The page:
Every morning, the Chicago news organizations report on the number of shootings that take place in the city -- such routine reports that seldom do the homicides have faces and families and stories any more. That's true even when the victims are kids, and often these days, it seems they are.
In the suburbs, we're still a bit insulated from this thankfully. But we get our share of shootings too, many more than the old-timers in the newsroom remember from years gone by.
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Everybody views all these shootings as a tragedy. Who wouldn't view it that way? Everybody agrees that it's a problem.
But solutions. Where are the solutions?
On the left, everybody seems to think that the problem is with the guns: They're everywhere, and if we only had more gun control, we'd get this problem under control.
Nobody on the left seems to want to deal with the reality that some of the areas with the most stringent gun control also are the areas with the most cases of gun violence.
Nobody on the left seems to recognize that gun control itself is not enough.
On the right, everybody seems to think that the problem is that we're just not tough enough on crime: We need more determinate sentencing; only when we put gun criminals in jail and throw away the key will we solve this problem.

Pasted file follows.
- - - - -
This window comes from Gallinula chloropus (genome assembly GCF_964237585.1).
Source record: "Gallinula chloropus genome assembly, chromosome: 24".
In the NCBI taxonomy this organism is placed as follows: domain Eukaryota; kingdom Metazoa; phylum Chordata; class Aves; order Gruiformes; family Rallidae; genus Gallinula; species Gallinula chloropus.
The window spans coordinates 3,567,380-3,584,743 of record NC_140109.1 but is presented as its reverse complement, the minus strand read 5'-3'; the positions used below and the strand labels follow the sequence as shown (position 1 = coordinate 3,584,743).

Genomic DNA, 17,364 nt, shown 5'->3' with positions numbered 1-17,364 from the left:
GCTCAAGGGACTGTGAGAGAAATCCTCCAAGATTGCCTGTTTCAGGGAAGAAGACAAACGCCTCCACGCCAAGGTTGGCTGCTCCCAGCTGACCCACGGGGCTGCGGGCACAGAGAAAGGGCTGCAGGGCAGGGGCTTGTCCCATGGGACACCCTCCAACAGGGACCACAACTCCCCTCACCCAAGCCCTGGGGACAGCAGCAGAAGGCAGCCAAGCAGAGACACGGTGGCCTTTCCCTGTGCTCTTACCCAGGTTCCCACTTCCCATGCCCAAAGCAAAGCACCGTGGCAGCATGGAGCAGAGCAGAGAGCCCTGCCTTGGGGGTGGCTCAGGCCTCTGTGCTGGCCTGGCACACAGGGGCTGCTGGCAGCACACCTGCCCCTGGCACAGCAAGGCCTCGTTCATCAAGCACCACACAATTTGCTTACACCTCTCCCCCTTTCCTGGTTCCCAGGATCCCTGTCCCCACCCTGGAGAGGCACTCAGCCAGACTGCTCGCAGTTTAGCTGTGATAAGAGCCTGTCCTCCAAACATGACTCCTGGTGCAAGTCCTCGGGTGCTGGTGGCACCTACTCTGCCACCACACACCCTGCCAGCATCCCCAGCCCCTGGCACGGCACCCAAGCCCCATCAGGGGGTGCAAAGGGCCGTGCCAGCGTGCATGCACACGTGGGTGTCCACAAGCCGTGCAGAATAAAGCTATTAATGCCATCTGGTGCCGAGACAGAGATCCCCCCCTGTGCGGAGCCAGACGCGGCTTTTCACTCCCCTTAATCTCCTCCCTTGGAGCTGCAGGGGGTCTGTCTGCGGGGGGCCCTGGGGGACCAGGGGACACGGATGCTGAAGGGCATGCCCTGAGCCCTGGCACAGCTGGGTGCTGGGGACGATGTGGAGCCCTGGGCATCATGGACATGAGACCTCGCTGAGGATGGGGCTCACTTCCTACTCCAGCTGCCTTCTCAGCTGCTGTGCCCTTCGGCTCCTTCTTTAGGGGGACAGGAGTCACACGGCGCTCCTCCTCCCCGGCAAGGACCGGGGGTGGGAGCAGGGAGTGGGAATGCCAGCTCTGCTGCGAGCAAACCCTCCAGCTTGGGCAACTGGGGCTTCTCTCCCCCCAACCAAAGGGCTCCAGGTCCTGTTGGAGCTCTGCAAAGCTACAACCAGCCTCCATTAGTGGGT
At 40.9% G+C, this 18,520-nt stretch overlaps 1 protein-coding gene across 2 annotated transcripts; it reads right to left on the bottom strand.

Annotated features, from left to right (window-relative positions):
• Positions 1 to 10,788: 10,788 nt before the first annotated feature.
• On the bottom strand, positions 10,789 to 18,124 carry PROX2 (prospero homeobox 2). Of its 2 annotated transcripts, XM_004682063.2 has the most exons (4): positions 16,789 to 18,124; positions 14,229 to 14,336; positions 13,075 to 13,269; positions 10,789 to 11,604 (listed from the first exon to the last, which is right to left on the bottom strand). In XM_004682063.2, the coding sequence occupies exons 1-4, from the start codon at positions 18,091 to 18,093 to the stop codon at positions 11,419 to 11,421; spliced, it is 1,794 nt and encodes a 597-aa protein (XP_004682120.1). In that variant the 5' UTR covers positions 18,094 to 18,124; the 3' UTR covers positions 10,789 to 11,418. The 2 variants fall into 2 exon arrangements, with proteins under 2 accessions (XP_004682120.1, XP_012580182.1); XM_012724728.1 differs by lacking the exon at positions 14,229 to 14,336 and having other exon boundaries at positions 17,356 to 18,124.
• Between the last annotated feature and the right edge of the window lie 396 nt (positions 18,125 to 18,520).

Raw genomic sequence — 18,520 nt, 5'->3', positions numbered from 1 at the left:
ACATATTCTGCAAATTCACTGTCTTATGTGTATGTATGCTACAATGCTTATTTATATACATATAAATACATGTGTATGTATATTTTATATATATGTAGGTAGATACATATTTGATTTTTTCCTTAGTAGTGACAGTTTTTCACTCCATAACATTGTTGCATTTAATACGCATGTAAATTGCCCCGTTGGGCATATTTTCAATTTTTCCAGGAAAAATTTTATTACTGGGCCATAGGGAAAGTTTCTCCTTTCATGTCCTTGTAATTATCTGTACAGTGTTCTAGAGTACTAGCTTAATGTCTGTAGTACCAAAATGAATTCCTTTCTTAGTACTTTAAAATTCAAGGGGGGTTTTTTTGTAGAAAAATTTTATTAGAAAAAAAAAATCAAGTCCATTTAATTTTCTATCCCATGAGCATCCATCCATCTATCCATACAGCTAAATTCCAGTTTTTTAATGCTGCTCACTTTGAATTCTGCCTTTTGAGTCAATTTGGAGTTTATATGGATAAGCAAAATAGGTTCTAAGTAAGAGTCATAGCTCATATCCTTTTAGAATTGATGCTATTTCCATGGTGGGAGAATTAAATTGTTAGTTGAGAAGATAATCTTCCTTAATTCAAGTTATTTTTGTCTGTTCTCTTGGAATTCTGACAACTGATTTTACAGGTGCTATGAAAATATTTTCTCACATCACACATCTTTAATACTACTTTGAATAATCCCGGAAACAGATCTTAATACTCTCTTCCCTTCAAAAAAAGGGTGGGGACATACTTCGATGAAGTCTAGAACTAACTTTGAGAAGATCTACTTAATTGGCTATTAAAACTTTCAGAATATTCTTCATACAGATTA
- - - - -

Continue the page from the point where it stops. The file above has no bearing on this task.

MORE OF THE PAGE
Nobody on the right seems to want to deal with the reality that determinate sentencing has so far shown little if any deterrent effect, particularly among the young, not to mention the reality of the financial constraints we have in building prisons.
Nobody on the right seems to recognize that determinate sentencing itself is not enough.
At the same time, nobody on the right seems to think gun control has a place as part of a solution. And nobody on the left seems to think that tough law enforcement and penalties have a place in solving the problem.
This is symptomatic of today's political process, of a Web- and cable news-fed civic discourse that becomes so painfully ineffective on the bigger issues, of the failure of a gross partisanship that can shut down the government but not open its eyes.
We face complex problems.
Violent crime is a complex problem.
But we try to combat it with simple answers and ideological shorthand.
The same is true of public pension reform and runaway federal spending and balancing the state budget and improving our schools and poverty and so many other things.
These are complex problems.
They require comprehensive solutions.
And they require more than that. They require genuine and pragmatic analysis and discussion.
Philosophies can be constructive; they can provide frameworks that invite ideas. But ideologies ultimately are counterproductive; they exclude ideas.
We can't afford to exclude ideas when the problems we face are complex. We need to involve them all.
We face complex problems.
Let's work together to solve them,